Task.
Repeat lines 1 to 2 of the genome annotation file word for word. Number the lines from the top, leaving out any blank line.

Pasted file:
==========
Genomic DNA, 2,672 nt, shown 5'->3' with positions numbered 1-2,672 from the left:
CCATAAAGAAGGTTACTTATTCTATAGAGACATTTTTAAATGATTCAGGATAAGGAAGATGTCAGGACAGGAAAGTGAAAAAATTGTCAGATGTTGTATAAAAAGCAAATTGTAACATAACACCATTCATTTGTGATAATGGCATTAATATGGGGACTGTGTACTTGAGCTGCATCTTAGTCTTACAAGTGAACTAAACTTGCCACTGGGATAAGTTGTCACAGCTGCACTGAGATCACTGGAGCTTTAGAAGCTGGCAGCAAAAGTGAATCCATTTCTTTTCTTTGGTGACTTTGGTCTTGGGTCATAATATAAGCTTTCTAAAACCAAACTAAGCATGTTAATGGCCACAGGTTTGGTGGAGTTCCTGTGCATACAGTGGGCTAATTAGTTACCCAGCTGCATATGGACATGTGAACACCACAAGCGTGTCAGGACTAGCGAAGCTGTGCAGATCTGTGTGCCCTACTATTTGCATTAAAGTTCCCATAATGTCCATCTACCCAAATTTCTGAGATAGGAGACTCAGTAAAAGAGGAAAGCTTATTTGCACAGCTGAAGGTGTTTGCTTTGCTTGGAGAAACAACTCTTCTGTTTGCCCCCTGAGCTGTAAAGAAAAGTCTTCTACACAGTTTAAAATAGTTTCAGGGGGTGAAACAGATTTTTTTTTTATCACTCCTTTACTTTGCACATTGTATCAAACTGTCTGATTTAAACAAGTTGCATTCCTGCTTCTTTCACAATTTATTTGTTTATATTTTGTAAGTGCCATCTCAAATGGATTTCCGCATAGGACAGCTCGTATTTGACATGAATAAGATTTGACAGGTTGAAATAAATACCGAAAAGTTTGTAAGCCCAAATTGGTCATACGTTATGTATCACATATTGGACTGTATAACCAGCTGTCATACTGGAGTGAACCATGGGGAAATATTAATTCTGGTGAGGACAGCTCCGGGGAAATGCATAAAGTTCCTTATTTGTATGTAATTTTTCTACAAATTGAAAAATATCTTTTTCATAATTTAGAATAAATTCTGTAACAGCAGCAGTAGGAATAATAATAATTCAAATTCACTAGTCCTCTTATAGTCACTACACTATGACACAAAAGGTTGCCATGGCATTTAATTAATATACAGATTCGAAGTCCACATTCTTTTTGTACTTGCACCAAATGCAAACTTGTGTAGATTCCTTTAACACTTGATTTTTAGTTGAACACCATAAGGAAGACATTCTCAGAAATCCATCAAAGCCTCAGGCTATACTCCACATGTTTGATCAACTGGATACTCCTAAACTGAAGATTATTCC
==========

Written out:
Genomic DNA, 2,672 nt, shown 5'->3' with positions numbered 1-2,672 from the left:
CCATAAAGAAGGTTACTTATTCTATAGAGACATTTTTAAATGATTCAGGATAAGGAAGATGTCAGGACAGGAAAGTGAAAAAATTGTCAGATGTTGTATAAAAAGCAAATTGTAACATAACACCATTCATTTGTGATAATGGCATTAATATGGGGACTGTGTACTTGAGCTGCATCTTAGTCTTACAAGTGAACTAAACTTGCCACTGGGATAAGTTGTCACAGCTGCACTGAGATCACTGGAGCTTTAGAAGCTGGCAGCAAAAGTGAATCCATTTCTTTTCTTTGGTGACTTTGGTCTTGGGTCATAATATAAGCTTTCTAAAACCAAACTAAGCATGTTAATGGCCACAGGTTTGGTGGAGTTCCTGTGCATACAGTGGGCTAATTAGTTACCCAGCTGCATATGGACATGTGAACACCACAAGCGTGTCAGGACTAGCGAAGCTGTGCAGATCTGTGTGCCCTACTATTTGCATTAAAGTTCCCATAATGTCCATCTACCCAAATTTCTGAGATAGGAGACTCAGTAAAAGAGGAAAGCTTATTTGCACAGCTGAAGGTGTTTGCTTTGCTTGGAGAAACAACTCTTCTGTTTGCCCCCTGAGCTGTAAAGAAAAGTCTTCTACACAGTTTAAAATAGTTTCAGGGGGTGAAACAGATTTTTTTTTTATCACTCCTTTACTTTGCACATTGTATCAAACTGTCTGATTTAAACAAGTTGCATTCCTGCTTCTTTCACAATTTATTTGTTTATATTTTGTAAGTGCCATCTCAAATGGATTTCCGCATAGGACAGCTCGTATTTGACATGAATAAGATTTGACAGGTTGAAATAAATACCGAAAAGTTTGTAAGCCCAAATTGGTCATACGTTATGTATCACATATTGGACTGTATAACCAGCTGTCATACTGGAGTGAACCATGGGGAAATATTAATTCTGGTGAGGACAGCTCCGGGGAAATGCATAAAGTTCCTTATTTGTATGTAATTTTTCTACAAATTGAAAAATATCTTTTTCATAATTTAGAATAAATTCTGTAACAGCAGCAGTAGGAATAATAATAATTCAAATTCACTAGTCCTCTTATAGTCACTACACTATGACACAAAAGGTTGCCATGGCATTTAATTAATATACAGATTCGAAGTCCACATTCTTTTTGTACTTGCACCAAATGCAAACTTGTGTAGATTCCTTTAACACTTGATTTTTAGTTGAACACCATAAGGAAGACATTCTCAGAAATCCATCAAAGCCTCAGGCTATACTCCACATGTTTGATCAACTGGATACTCCTAAACTGAAGATTATTCC